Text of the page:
I want to pretend there’s a chance she stays aloof until the series is over, but that never happens in CGDCT shows and she already drops the cool facade whenever ramen is involved. But do give it a shot if you want to see another girl act like a desperate dog in an attempt to hang out with Koizumi. Said girl, Yuu, also ends up stalking Koizumi in an attempt to befriend the ramen lover. It’s likely something that won’t even register on most people’s radars, but it’s there and isn’t called out and should be mentioned.

The last series, Yuru Camp △, is about camping. Or it theoretically should be, but so far it’s more about a girl playing with her phone and reading a book at a campsite while another girl suffers because of her own reckless behavior and misfortune. I don’t have any experience camping, however, and indoor camping IS a thing in Japan. The expert in this series, Rin, also comes across as being cold, but unlike Koizumi she at least is open to the idea of doing things as a group.

When the group of five girls finally get together within the next few episodes, you can expect Rin or the mysterious male narrator voice to tell us all we need to know about camping. And maybe we’ll eventually work our way up to comfy camping scenes involving large campfires and s’mores like the one that was presented in the beginning of the episode. For now, however, the folksy, rustic music, combined with the beautiful backgrounds, already makes Yuru Camp△ seem like it’s a healing anime. Some people may not get the point of such shows, but for others it’s a form of cathartic release. Your mileage, of course, may vary.

So in talking about these CGDCT shows, I want to say that I think two of them have potential while the other one seems to be a bit more mundane and less exciting. But at least it’s almost guaranteed to educate viewers on ramen as the finer details flash on the screen.

To round this all up, I just want to encourage you to jump into the Winter 2018 season with an open mind. Don’t be too quick to dismiss the anime season and have fun!

13 thoughts on “[Script] In the defense of Cute Girls Doing Cute Things shows in Winter 2018

  1. Just like any other genre, there are some good cute girl shows, and there are some that are garbage. Some seasons there are a lot of one type of show, but in another, they’ll be only one or two. Just like anything. If you don’t like, shrug and move on.

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  2. Coincidentally, I just come from watching Slow Start, which is bost the most pure example of the genre (in that there’s literally no other point of interest), and also the weakest entry so far (with many of the gnere’s more grating aspects being front-loaded, but eventually a good eye for body-language and genuine indulgence in mushiness win out – at the very least one more episode).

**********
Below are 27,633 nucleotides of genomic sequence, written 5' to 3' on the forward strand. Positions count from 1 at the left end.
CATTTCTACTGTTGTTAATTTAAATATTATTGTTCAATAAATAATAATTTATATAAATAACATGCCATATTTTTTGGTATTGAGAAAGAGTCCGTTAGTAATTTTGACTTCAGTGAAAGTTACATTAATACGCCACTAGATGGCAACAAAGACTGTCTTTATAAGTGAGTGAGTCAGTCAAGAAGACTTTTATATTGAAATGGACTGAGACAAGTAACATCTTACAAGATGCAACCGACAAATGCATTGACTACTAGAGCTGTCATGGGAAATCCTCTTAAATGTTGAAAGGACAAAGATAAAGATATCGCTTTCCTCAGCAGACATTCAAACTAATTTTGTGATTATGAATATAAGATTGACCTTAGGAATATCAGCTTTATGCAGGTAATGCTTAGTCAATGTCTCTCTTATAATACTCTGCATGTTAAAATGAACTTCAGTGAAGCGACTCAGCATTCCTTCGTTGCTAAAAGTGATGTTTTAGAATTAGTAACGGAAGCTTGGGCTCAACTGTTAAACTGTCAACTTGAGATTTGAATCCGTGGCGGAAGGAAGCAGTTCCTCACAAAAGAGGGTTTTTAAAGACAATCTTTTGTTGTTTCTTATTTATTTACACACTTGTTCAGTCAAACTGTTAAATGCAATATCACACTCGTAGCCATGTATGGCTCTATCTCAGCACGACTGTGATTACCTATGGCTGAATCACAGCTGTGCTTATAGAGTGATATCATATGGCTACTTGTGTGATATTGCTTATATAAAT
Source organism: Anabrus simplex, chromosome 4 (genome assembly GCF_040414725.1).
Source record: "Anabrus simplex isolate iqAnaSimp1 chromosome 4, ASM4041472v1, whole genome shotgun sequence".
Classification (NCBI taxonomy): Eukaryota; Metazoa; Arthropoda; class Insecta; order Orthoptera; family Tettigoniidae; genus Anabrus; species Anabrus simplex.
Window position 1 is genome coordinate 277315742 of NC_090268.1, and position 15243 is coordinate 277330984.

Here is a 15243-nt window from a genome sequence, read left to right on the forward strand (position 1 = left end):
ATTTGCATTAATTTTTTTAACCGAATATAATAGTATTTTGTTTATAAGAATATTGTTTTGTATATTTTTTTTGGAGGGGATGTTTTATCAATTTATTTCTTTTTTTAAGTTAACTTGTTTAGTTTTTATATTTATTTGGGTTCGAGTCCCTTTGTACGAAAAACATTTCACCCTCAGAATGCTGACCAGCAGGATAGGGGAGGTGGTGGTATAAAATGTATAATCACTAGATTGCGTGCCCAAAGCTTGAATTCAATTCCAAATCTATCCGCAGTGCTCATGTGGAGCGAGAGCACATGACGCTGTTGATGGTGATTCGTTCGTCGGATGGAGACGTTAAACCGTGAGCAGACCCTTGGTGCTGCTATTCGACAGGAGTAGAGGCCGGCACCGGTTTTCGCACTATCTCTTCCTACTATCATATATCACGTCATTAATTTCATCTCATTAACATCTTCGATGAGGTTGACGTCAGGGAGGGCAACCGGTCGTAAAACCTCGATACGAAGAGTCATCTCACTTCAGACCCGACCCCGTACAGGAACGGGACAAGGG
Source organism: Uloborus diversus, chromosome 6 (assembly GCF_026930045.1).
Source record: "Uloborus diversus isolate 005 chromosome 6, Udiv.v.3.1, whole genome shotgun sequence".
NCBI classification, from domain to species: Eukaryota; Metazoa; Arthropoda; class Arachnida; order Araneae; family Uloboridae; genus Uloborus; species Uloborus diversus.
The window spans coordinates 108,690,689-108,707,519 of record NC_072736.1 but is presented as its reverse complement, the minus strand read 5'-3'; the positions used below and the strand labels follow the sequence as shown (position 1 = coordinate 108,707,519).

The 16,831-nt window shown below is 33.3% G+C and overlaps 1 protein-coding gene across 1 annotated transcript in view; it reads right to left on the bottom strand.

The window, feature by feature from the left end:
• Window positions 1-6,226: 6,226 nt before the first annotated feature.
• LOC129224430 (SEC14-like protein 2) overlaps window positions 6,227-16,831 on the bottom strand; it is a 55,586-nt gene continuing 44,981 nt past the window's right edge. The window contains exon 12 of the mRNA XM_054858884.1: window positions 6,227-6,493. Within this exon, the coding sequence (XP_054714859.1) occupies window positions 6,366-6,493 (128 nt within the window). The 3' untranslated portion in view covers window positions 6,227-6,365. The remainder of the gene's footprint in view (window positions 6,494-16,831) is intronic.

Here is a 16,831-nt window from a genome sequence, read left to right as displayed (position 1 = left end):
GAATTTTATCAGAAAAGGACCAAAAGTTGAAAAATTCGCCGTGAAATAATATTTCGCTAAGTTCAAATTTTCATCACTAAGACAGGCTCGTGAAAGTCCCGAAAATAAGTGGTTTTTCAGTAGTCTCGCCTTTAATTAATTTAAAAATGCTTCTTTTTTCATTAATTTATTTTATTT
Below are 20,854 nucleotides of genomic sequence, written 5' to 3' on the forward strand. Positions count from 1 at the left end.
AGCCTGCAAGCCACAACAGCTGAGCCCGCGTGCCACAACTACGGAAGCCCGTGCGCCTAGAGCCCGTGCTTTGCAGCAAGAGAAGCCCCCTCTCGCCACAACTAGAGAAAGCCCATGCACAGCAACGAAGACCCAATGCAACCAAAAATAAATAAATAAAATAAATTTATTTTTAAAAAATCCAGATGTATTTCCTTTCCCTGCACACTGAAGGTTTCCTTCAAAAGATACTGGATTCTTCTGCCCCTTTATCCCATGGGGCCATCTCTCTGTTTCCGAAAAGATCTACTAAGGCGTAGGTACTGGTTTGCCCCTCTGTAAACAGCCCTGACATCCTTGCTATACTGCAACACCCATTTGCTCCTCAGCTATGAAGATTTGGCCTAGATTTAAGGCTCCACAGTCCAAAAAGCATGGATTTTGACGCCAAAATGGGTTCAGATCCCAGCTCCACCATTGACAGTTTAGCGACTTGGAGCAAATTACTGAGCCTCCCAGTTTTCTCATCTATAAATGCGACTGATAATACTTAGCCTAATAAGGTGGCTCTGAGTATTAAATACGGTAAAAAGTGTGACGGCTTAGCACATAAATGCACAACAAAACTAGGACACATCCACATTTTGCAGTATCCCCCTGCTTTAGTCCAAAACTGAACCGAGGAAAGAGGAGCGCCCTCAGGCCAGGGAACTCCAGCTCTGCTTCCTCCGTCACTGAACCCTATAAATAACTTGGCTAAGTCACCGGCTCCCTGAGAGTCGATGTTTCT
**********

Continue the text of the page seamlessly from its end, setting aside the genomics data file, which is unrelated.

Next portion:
It’s too early to tell, what mold Universe will fit in, but I’m expecting it to fall into the mold of “girls use activity to face their own issues” (á la Tamayura, or Amanchu). Narrative is way more important in this side-branch of the genre than in any of the others, so we’ll see where this one will go. First episode was good.

    Yuru Camp is my undisputed favourite so far. It’s the club-activity type (most prominent member being K-On), but it already carves out its own place in the show, by not starting out with the new-comer as almost all the genre shows do. (Rin didn’t come across as cold so much, to me, as introverted: doesn’t like crowds and has a not-so-popular hobby. The mail-conversation clues us in, which is important, because otherwise this could easily end up in a – for me – depressing lesson of outsider opens up; instead, it seems to go in the direction of “it’s fun with other’s, too”, which is much softer and sort of inspiring). Biggest pleasant surprise so far.

    The ramen show is okay. If it goes on like this, it should prove an interesting companion peace to Dagashi Kashi 2. What do people prefer: thinly disguised geeking out over ramen, or thinly disuised geeking out over sweets? If it goes on like this, it’s also going to get old really fast. So while Slow Start is on a rising trajectory (telling name, no?), Ramen Daisuki Koisumi chan is likely on a falling trajectory.

    I’m still waiting for my preview-favourite: Mitsuboshi Colours. (I think it’s my favourite preview because the character designs remind me of Ichigo Marshmallow – a genre classic, and one of my favourites.) It’s going to be tough topping Yuzu Camp, though (a preview so-so show).

    (Finally: the cute-boys-doing-cute-things and not-even-disguised toy commercial Sanrio Danshi is actually good, too.)

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    1. You’re definitely right about Slow Start. At least it’s pretty?

      Seems like that’s a good guess on the category which Universe will fall possibly under.